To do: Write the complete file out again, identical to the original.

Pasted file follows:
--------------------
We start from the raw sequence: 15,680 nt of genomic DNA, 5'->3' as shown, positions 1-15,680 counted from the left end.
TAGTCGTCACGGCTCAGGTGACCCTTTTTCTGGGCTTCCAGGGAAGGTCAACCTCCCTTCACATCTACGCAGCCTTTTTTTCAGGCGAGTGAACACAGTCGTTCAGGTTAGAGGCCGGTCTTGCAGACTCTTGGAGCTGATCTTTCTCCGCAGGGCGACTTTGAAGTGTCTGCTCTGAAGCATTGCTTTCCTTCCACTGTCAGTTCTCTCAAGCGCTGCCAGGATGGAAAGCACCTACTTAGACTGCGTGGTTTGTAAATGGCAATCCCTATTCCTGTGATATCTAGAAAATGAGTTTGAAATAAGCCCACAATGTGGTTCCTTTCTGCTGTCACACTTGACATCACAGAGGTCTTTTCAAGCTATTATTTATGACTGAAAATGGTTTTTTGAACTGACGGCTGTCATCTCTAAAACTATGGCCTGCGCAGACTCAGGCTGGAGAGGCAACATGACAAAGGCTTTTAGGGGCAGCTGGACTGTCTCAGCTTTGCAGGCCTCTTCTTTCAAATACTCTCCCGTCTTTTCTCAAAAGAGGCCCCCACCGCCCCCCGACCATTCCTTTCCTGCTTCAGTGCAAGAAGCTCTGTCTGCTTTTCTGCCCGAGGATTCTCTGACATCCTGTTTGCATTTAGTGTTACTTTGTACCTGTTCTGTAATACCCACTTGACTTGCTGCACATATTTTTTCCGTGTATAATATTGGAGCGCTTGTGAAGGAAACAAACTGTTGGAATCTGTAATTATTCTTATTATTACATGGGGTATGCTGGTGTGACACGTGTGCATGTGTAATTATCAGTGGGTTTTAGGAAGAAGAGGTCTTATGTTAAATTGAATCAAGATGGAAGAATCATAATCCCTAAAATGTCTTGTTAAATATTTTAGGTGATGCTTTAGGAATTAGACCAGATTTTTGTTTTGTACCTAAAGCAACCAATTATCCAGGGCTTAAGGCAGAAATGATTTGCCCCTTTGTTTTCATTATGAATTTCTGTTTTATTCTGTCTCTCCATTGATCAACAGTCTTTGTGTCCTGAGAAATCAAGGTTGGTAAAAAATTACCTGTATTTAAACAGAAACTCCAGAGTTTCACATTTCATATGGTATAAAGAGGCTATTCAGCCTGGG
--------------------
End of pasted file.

We start from the raw sequence: 15,680 nt of genomic DNA, 5'->3' as shown, positions 1-15,680 counted from the left end.
TAGTCGTCACGGCTCAGGTGACCCTTTTTCTGGGCTTCCAGGGAAGGTCAACCTCCCTTCACATCTACGCAGCCTTTTTTTCAGGCGAGTGAACACAGTCGTTCAGGTTAGAGGCCGGTCTTGCAGACTCTTGGAGCTGATCTTTCTCCGCAGGGCGACTTTGAAGTGTCTGCTCTGAAGCATTGCTTTCCTTCCACTGTCAGTTCTCTCAAGCGCTGCCAGGATGGAAAGCACCTACTTAGACTGCGTGGTTTGTAAATGGCAATCCCTATTCCTGTGATATCTAGAAAATGAGTTTGAAATAAGCCCACAATGTGGTTCCTTTCTGCTGTCACACTTGACATCACAGAGGTCTTTTCAAGCTATTATTTATGACTGAAAATGGTTTTTTGAACTGACGGCTGTCATCTCTAAAACTATGGCCTGCGCAGACTCAGGCTGGAGAGGCAACATGACAAAGGCTTTTAGGGGCAGCTGGACTGTCTCAGCTTTGCAGGCCTCTTCTTTCAAATACTCTCCCGTCTTTTCTCAAAAGAGGCCCCCACCGCCCCCCGACCATTCCTTTCCTGCTTCAGTGCAAGAAGCTCTGTCTGCTTTTCTGCCCGAGGATTCTCTGACATCCTGTTTGCATTTAGTGTTACTTTGTACCTGTTCTGTAATACCCACTTGACTTGCTGCACATATTTTTTCCGTGTATAATATTGGAGCGCTTGTGAAGGAAACAAACTGTTGGAATCTGTAATTATTCTTATTATTACATGGGGTATGCTGGTGTGACACGTGTGCATGTGTAATTATCAGTGGGTTTTAGGAAGAAGAGGTCTTATGTTAAATTGAATCAAGATGGAAGAATCATAATCCCTAAAATGTCTTGTTAAATATTTTAGGTGATGCTTTAGGAATTAGACCAGATTTTTGTTTTGTACCTAAAGCAACCAATTATCCAGGGCTTAAGGCAGAAATGATTTGCCCCTTTGTTTTCATTATGAATTTCTGTTTTATTCTGTCTCTCCATTGATCAACAGTCTTTGTGTCCTGAGAAATCAAGGTTGGTAAAAAATTACCTGTATTTAAACAGAAACTCCAGAGTTTCACATTTCATATGGTATAAAGAGGCTATTCAGCCTGGG